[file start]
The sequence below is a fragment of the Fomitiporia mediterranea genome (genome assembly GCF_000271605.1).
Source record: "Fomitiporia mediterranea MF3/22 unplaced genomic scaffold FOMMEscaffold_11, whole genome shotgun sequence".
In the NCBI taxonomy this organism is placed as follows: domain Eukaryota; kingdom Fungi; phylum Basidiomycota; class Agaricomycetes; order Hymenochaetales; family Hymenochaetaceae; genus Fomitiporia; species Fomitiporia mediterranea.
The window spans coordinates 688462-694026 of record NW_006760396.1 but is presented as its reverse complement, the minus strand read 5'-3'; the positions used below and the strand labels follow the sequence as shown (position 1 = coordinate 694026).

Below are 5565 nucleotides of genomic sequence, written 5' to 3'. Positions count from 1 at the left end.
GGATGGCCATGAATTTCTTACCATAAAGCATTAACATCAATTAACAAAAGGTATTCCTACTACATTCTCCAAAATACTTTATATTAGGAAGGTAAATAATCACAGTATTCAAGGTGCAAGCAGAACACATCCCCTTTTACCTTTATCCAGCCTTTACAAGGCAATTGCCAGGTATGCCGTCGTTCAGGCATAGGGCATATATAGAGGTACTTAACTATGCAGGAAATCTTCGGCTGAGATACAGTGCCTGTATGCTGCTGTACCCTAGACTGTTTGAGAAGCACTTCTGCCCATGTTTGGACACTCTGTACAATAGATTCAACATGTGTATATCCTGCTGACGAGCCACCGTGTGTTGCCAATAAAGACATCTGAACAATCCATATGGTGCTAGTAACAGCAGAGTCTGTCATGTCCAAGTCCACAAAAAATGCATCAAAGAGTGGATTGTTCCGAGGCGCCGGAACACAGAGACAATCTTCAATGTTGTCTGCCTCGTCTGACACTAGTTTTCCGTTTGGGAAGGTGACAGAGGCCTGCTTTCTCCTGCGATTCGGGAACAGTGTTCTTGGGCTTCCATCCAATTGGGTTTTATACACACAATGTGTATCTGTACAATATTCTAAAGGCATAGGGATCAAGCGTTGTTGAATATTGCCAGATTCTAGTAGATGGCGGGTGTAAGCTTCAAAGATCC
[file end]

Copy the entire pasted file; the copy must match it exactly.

The sequence below is a fragment of the Fomitiporia mediterranea genome (genome assembly GCF_000271605.1).
Source record: "Fomitiporia mediterranea MF3/22 unplaced genomic scaffold FOMMEscaffold_11, whole genome shotgun sequence".
In the NCBI taxonomy this organism is placed as follows: domain Eukaryota; kingdom Fungi; phylum Basidiomycota; class Agaricomycetes; order Hymenochaetales; family Hymenochaetaceae; genus Fomitiporia; species Fomitiporia mediterranea.
The window spans coordinates 688462-694026 of record NW_006760396.1 but is presented as its reverse complement, the minus strand read 5'-3'; the positions used below and the strand labels follow the sequence as shown (position 1 = coordinate 694026).

Below are 5565 nucleotides of genomic sequence, written 5' to 3'. Positions count from 1 at the left end.
GGATGGCCATGAATTTCTTACCATAAAGCATTAACATCAATTAACAAAAGGTATTCCTACTACATTCTCCAAAATACTTTATATTAGGAAGGTAAATAATCACAGTATTCAAGGTGCAAGCAGAACACATCCCCTTTTACCTTTATCCAGCCTTTACAAGGCAATTGCCAGGTATGCCGTCGTTCAGGCATAGGGCATATATAGAGGTACTTAACTATGCAGGAAATCTTCGGCTGAGATACAGTGCCTGTATGCTGCTGTACCCTAGACTGTTTGAGAAGCACTTCTGCCCATGTTTGGACACTCTGTACAATAGATTCAACATGTGTATATCCTGCTGACGAGCCACCGTGTGTTGCCAATAAAGACATCTGAACAATCCATATGGTGCTAGTAACAGCAGAGTCTGTCATGTCCAAGTCCACAAAAAATGCATCAAAGAGTGGATTGTTCCGAGGCGCCGGAACACAGAGACAATCTTCAATGTTGTCTGCCTCGTCTGACACTAGTTTTCCGTTTGGGAAGGTGACAGAGGCCTGCTTTCTCCTGCGATTCGGGAACAGTGTTCTTGGGCTTCCATCCAATTGGGTTTTATACACACAATGTGTATCTGTACAATATTCTAAAGGCATAGGGATCAAGCGTTGTTGAATATTGCCAGATTCTAGTAGATGGCGGGTGTAAGCTTCAAAGATCC